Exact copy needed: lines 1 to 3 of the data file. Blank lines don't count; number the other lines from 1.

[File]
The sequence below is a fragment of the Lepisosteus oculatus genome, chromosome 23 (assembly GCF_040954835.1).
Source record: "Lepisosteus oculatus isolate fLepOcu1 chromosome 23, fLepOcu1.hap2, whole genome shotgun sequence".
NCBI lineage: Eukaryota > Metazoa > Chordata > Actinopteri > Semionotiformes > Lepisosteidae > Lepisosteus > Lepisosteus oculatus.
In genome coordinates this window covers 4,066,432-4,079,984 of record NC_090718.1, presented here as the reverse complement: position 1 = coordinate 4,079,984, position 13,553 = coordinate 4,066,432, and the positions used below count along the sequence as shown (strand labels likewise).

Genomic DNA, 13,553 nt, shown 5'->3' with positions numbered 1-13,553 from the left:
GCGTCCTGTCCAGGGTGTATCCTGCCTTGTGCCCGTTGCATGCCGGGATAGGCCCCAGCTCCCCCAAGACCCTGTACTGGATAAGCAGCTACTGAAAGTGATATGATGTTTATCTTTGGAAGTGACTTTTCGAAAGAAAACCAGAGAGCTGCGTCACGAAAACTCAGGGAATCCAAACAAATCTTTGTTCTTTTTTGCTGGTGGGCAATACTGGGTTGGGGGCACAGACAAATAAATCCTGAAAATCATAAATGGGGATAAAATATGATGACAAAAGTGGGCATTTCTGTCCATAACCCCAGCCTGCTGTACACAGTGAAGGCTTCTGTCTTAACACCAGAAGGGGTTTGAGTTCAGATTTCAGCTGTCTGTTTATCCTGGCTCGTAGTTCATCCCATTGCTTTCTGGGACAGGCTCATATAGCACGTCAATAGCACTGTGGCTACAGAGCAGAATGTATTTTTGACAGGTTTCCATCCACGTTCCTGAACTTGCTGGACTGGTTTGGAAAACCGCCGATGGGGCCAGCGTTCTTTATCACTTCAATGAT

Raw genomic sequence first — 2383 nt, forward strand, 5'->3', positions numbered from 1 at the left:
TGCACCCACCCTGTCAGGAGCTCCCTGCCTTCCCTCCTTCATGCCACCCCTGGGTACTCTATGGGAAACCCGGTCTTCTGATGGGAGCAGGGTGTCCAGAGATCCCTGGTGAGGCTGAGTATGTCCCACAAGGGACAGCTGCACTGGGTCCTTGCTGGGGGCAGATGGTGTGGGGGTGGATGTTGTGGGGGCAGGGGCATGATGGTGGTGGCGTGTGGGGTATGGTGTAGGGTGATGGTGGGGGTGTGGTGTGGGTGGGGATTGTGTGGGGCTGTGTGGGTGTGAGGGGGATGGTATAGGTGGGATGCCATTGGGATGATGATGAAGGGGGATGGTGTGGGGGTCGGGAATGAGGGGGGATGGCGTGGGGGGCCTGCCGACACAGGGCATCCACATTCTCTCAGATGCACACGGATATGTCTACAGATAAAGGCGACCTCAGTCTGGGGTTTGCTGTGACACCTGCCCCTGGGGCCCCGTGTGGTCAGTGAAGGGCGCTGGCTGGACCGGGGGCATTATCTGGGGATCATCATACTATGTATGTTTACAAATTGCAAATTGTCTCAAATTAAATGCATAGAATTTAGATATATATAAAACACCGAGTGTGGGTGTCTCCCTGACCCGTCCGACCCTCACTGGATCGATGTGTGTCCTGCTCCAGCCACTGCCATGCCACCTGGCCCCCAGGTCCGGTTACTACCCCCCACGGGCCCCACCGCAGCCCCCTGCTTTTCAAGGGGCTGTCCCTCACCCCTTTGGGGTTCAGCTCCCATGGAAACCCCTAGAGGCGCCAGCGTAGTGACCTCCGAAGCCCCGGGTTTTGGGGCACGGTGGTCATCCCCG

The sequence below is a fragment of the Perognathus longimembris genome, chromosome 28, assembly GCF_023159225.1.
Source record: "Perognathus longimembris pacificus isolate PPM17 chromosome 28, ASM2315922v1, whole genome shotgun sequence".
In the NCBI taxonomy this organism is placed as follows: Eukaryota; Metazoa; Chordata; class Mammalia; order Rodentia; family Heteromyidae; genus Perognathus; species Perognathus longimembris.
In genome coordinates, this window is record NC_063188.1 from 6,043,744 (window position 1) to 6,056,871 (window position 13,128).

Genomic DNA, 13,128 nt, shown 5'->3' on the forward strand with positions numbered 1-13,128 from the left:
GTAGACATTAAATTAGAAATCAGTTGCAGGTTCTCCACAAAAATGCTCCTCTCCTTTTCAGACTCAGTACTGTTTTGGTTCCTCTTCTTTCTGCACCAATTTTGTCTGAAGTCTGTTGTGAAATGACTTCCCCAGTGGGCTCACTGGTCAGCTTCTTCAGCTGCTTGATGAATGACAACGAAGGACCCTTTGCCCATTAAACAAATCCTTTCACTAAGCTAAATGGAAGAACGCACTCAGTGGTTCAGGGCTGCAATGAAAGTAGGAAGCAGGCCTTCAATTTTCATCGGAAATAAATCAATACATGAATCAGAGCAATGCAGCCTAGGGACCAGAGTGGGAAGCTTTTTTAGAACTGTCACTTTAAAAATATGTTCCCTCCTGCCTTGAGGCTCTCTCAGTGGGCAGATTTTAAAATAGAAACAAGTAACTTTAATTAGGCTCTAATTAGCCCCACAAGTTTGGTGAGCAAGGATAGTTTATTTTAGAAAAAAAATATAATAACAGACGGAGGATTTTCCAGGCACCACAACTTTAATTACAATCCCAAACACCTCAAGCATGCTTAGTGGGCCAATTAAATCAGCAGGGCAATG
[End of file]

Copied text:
The sequence below is a fragment of the Lepisosteus oculatus genome, chromosome 23 (assembly GCF_040954835.1).
Source record: "Lepisosteus oculatus isolate fLepOcu1 chromosome 23, fLepOcu1.hap2, whole genome shotgun sequence".
NCBI lineage: Eukaryota > Metazoa > Chordata > Actinopteri > Semionotiformes > Lepisosteidae > Lepisosteus > Lepisosteus oculatus.